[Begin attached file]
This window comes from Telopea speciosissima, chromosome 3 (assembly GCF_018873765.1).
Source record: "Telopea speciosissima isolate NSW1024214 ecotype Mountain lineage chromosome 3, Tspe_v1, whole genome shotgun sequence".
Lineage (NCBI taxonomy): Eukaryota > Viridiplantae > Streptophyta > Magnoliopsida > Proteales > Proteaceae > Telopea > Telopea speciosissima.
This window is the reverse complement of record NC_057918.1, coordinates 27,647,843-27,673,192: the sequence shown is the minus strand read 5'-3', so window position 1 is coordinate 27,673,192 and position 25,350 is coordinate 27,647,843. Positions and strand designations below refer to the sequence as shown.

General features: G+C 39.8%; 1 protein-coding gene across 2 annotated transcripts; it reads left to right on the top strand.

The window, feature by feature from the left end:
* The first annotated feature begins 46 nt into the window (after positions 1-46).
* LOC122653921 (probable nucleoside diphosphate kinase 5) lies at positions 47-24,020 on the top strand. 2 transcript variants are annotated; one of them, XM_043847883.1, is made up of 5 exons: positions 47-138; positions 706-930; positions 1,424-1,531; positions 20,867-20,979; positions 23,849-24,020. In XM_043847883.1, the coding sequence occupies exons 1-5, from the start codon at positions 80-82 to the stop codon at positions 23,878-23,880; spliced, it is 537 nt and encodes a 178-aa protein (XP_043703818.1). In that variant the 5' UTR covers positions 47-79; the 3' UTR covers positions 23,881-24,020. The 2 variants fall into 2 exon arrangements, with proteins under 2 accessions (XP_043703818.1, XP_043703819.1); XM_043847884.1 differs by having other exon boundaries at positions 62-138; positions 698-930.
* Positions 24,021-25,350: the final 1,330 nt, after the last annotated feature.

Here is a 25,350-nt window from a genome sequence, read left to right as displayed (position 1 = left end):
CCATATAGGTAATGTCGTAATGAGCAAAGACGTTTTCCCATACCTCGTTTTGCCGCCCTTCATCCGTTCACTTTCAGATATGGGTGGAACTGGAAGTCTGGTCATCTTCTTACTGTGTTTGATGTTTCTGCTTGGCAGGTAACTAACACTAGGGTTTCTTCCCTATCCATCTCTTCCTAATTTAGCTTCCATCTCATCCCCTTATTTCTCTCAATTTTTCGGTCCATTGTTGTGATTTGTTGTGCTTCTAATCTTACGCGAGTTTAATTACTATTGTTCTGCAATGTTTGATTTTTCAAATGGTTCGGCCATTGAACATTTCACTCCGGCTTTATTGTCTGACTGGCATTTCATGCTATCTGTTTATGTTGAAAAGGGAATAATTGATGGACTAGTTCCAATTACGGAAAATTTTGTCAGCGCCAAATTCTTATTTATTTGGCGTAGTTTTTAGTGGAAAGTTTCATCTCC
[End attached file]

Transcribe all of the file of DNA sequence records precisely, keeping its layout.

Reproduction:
This window comes from Telopea speciosissima, chromosome 3 (assembly GCF_018873765.1).
Source record: "Telopea speciosissima isolate NSW1024214 ecotype Mountain lineage chromosome 3, Tspe_v1, whole genome shotgun sequence".
Lineage (NCBI taxonomy): Eukaryota > Viridiplantae > Streptophyta > Magnoliopsida > Proteales > Proteaceae > Telopea > Telopea speciosissima.
This window is the reverse complement of record NC_057918.1, coordinates 27,647,843-27,673,192: the sequence shown is the minus strand read 5'-3', so window position 1 is coordinate 27,673,192 and position 25,350 is coordinate 27,647,843. Positions and strand designations below refer to the sequence as shown.

General features: G+C 39.8%; 1 protein-coding gene across 2 annotated transcripts; it reads left to right on the top strand.

The window, feature by feature from the left end:
* The first annotated feature begins 46 nt into the window (after positions 1-46).
* LOC122653921 (probable nucleoside diphosphate kinase 5) lies at positions 47-24,020 on the top strand. 2 transcript variants are annotated; one of them, XM_043847883.1, is made up of 5 exons: positions 47-138; positions 706-930; positions 1,424-1,531; positions 20,867-20,979; positions 23,849-24,020. In XM_043847883.1, the coding sequence occupies exons 1-5, from the start codon at positions 80-82 to the stop codon at positions 23,878-23,880; spliced, it is 537 nt and encodes a 178-aa protein (XP_043703818.1). In that variant the 5' UTR covers positions 47-79; the 3' UTR covers positions 23,881-24,020. The 2 variants fall into 2 exon arrangements, with proteins under 2 accessions (XP_043703818.1, XP_043703819.1); XM_043847884.1 differs by having other exon boundaries at positions 62-138; positions 698-930.
* Positions 24,021-25,350: the final 1,330 nt, after the last annotated feature.

Here is a 25,350-nt window from a genome sequence, read left to right as displayed (position 1 = left end):
CCATATAGGTAATGTCGTAATGAGCAAAGACGTTTTCCCATACCTCGTTTTGCCGCCCTTCATCCGTTCACTTTCAGATATGGGTGGAACTGGAAGTCTGGTCATCTTCTTACTGTGTTTGATGTTTCTGCTTGGCAGGTAACTAACACTAGGGTTTCTTCCCTATCCATCTCTTCCTAATTTAGCTTCCATCTCATCCCCTTATTTCTCTCAATTTTTCGGTCCATTGTTGTGATTTGTTGTGCTTCTAATCTTACGCGAGTTTAATTACTATTGTTCTGCAATGTTTGATTTTTCAAATGGTTCGGCCATTGAACATTTCACTCCGGCTTTATTGTCTGACTGGCATTTCATGCTATCTGTTTATGTTGAAAAGGGAATAATTGATGGACTAGTTCCAATTACGGAAAATTTTGTCAGCGCCAAATTCTTATTTATTTGGCGTAGTTTTTAGTGGAAAGTTTCATCTCC